Early Starts: Earning College Credit in High School

There is no other time for opportunities quite like high school. If you play your cards right, you can gain job experience, broaden your worldview, make lifelong friends, and more all before you graduate. One opportunity you shouldn’t let pass you by is the chance to earn college credit before you even choose your school. Here’s everything you need to know about high school college credit courses and how to make them work for you.

Your Options

You have two options when you’re looking for college credit. You can take an AP course, or you can take a concurrent enrollment class. Here’s what you need to know about these two types of courses before you sign up.

AP

AP or Advanced Placement classes are offered through your high school. They are incredibly rigorous and often turn into GPA busters. They expose you to extreme learning opportunities and teach you a massive amount of information, much like a college class. However, passing an AP class doesn’t guarantee you any college credit at all. You must pass the AP test to gain college credit. Then even if you pass your AP classes, they may only count for general education credit in college instead of a specific credit. Chances are, you’ll take the course again in college.

AP classes have no upfront costs, but you do have to pay to take the AP test.

Concurrent EnrollmentĀ 

Concurrent enrollment classes are courses you take in high school, but they’re offered through your local community college. You take a college class at your high school. A concurrent enrollment course is the same course offered at your community college, and you are expected to pass it under the same conditions. Therefore, as long as you pass the class you are guaranteed college credit and that credit usually transfers to your college or university of choice as credit for an equivalent course.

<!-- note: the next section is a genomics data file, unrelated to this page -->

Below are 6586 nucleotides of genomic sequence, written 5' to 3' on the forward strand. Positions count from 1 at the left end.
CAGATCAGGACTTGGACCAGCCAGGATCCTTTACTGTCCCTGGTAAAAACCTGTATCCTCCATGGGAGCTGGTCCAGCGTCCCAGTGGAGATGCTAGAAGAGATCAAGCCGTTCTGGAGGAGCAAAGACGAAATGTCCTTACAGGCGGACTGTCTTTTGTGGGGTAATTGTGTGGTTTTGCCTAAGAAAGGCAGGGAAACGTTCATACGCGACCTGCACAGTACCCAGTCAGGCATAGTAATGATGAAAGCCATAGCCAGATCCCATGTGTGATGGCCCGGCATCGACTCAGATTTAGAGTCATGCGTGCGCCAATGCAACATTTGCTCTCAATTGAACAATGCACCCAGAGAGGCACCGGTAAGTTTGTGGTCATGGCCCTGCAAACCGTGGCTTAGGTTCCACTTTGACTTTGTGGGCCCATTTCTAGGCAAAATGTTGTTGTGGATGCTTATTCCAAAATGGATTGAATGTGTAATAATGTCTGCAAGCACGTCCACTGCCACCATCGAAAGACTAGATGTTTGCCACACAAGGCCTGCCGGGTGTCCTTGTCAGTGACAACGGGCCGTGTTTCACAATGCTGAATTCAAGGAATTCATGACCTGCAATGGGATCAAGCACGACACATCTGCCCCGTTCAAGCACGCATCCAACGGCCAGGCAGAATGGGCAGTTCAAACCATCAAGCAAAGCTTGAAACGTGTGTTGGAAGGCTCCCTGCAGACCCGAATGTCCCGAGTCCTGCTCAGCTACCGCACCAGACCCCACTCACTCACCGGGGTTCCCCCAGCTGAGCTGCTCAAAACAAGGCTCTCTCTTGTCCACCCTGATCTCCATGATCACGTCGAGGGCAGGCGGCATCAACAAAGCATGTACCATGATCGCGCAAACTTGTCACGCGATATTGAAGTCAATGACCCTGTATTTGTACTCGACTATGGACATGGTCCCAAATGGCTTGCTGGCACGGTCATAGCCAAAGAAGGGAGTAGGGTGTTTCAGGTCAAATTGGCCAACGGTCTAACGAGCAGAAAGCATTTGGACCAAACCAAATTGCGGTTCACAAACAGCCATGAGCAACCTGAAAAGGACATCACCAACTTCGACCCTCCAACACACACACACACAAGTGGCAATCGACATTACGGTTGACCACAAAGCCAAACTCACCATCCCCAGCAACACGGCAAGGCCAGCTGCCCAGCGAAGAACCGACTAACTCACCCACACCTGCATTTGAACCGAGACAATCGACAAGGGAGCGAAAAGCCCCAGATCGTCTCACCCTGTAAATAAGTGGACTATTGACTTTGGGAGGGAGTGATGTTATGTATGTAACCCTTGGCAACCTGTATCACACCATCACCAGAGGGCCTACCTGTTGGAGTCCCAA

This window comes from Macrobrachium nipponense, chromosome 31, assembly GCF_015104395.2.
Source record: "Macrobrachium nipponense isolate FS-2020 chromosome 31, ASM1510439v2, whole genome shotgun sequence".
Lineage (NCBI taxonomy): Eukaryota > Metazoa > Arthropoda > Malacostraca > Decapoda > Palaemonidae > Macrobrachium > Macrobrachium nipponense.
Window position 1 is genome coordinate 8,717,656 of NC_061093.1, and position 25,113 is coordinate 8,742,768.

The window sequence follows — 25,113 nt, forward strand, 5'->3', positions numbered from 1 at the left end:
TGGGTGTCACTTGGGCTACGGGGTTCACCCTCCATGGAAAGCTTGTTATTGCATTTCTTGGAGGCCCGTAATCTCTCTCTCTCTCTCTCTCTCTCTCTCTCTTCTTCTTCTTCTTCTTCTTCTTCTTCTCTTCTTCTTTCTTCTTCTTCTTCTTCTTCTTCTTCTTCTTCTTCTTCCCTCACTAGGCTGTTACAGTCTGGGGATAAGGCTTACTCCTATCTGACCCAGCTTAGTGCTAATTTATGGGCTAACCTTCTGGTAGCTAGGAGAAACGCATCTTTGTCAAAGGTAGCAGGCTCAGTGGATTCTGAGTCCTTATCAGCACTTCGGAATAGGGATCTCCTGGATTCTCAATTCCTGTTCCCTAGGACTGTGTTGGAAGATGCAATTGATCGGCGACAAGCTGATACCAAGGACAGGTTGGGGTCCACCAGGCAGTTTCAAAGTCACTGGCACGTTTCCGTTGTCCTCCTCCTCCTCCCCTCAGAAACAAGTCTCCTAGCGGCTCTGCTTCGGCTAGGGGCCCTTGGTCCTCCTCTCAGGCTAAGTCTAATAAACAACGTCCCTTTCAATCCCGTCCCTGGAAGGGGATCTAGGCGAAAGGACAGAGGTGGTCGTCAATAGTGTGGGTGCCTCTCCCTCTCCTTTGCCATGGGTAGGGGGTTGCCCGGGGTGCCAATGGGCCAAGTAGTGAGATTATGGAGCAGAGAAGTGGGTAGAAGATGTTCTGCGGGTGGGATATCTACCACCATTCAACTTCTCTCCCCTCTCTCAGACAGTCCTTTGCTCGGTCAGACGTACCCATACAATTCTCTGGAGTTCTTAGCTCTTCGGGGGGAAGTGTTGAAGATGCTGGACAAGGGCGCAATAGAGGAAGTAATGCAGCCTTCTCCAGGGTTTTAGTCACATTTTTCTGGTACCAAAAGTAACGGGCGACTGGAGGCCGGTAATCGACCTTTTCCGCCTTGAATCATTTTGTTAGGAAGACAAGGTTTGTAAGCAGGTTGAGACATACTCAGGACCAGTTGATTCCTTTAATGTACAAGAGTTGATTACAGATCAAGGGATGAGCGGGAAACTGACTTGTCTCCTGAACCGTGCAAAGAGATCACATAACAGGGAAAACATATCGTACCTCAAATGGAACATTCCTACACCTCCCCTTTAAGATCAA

Most concurrent enrollment classes have an upfront cost of the course and the book rental. The price is quite low, but if you don’t have the cash, it makes things difficult. Depending on the specifics of the class, there might be more costs to include supplies or lab fees. However, you aren’t paying tuition costs so it’s drastically cheaper than taking them in college.

Money Pros and Cons

Taking either AP or concurrent enrollment classes saves you a lot of money and offers you a good education. However, concurrent enrollment saves you money as long as you pass the class as a whole, while AP classes only save you money if you pass the test at the end.

On the other hand, AP classes require little to no upfront cost while you need money right away for concurrent enrollment classes.

No matter what classes you decide to take, keep in mind your plans and your needs. Don’t let your counselors push you in one direction or another. Weigh the pros and cons and decide which option is best for you. Take charge; this is your life and your future. Make the most of it.

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